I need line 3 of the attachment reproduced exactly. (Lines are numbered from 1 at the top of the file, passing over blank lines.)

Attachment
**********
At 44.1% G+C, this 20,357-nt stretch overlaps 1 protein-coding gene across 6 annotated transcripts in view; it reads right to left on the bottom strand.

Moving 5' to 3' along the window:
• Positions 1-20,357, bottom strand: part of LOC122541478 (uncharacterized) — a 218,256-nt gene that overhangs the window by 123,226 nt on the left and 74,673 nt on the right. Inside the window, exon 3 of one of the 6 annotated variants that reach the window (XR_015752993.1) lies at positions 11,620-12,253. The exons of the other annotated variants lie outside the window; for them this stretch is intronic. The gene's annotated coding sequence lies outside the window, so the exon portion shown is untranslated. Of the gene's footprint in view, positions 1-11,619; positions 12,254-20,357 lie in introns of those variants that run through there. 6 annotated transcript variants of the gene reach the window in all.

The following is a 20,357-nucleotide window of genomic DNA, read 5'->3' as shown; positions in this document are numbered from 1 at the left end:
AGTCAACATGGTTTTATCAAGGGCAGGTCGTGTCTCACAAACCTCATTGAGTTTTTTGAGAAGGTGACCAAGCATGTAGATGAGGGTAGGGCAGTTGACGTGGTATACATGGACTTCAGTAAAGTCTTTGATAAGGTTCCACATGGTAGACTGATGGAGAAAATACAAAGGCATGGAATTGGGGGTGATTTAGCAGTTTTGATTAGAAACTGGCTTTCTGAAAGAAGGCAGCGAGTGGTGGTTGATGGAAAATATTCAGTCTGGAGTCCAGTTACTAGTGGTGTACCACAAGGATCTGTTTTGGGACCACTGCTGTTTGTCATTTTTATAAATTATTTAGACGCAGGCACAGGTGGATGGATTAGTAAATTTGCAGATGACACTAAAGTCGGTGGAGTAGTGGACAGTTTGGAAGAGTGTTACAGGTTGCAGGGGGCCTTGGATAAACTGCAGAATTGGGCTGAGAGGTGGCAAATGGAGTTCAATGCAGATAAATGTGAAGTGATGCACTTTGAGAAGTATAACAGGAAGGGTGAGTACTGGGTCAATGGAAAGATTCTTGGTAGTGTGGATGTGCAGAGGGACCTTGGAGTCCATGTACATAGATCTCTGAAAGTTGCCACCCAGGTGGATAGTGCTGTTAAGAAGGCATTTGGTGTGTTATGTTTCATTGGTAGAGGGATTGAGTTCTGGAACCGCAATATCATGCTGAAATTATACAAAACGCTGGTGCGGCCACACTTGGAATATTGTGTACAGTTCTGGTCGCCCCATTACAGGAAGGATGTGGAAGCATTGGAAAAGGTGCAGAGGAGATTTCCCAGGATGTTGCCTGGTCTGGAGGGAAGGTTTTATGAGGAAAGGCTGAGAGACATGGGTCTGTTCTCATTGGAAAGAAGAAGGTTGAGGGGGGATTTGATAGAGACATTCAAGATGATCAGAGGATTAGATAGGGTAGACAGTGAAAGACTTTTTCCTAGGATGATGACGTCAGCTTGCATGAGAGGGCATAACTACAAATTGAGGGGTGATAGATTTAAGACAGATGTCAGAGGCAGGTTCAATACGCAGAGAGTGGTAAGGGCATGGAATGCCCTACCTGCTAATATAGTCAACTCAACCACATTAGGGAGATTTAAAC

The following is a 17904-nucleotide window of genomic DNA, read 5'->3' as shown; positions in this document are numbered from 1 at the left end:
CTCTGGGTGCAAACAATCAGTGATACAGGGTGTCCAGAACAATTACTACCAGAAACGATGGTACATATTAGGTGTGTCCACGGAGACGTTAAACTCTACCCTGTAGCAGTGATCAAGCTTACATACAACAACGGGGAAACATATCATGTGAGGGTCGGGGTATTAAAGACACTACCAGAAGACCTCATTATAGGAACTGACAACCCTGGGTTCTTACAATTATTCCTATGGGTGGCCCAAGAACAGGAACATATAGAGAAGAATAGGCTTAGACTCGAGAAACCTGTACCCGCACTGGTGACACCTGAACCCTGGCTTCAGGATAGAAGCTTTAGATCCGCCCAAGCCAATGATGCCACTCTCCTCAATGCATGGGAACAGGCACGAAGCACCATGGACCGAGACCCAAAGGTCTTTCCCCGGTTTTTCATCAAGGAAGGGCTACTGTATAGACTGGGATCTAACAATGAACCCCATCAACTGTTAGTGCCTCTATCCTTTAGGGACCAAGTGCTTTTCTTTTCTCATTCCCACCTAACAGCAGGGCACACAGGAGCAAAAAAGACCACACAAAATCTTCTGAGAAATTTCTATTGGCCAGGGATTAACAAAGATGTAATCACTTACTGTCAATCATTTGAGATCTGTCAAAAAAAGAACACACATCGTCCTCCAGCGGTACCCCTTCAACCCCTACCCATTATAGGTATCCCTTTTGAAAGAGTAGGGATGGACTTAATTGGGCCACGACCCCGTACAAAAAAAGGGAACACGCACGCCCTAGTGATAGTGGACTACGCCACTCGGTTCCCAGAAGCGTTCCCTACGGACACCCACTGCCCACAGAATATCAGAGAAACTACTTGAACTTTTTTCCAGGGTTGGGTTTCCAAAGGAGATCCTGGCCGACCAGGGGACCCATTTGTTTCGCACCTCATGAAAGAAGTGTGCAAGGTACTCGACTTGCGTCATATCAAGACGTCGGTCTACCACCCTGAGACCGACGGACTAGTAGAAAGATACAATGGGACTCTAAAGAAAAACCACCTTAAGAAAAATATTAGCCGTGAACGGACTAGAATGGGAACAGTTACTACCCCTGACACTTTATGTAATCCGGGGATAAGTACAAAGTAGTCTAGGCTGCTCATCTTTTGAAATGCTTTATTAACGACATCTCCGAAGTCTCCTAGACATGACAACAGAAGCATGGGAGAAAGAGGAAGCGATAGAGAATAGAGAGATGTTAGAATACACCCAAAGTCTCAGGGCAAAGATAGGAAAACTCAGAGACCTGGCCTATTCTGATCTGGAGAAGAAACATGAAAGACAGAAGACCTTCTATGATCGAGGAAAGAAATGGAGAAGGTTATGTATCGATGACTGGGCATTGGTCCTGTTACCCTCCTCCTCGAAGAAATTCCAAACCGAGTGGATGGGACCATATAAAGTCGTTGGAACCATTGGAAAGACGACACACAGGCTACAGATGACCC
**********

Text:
• Positions 1-20,357, bottom strand: part of LOC122541478 (uncharacterized) — a 218,256-nt gene that overhangs the window by 123,226 nt on the left and 74,673 nt on the right. Inside the window, exon 3 of one of the 6 annotated variants that reach the window (XR_015752993.1) lies at positions 11,620-12,253. The exons of the other annotated variants lie outside the window; for them this stretch is intronic. The gene's annotated coding sequence lies outside the window, so the exon portion shown is untranslated. Of the gene's footprint in view, positions 1-11,619; positions 12,254-20,357 lie in introns of those variants that run through there. 6 annotated transcript variants of the gene reach the window in all.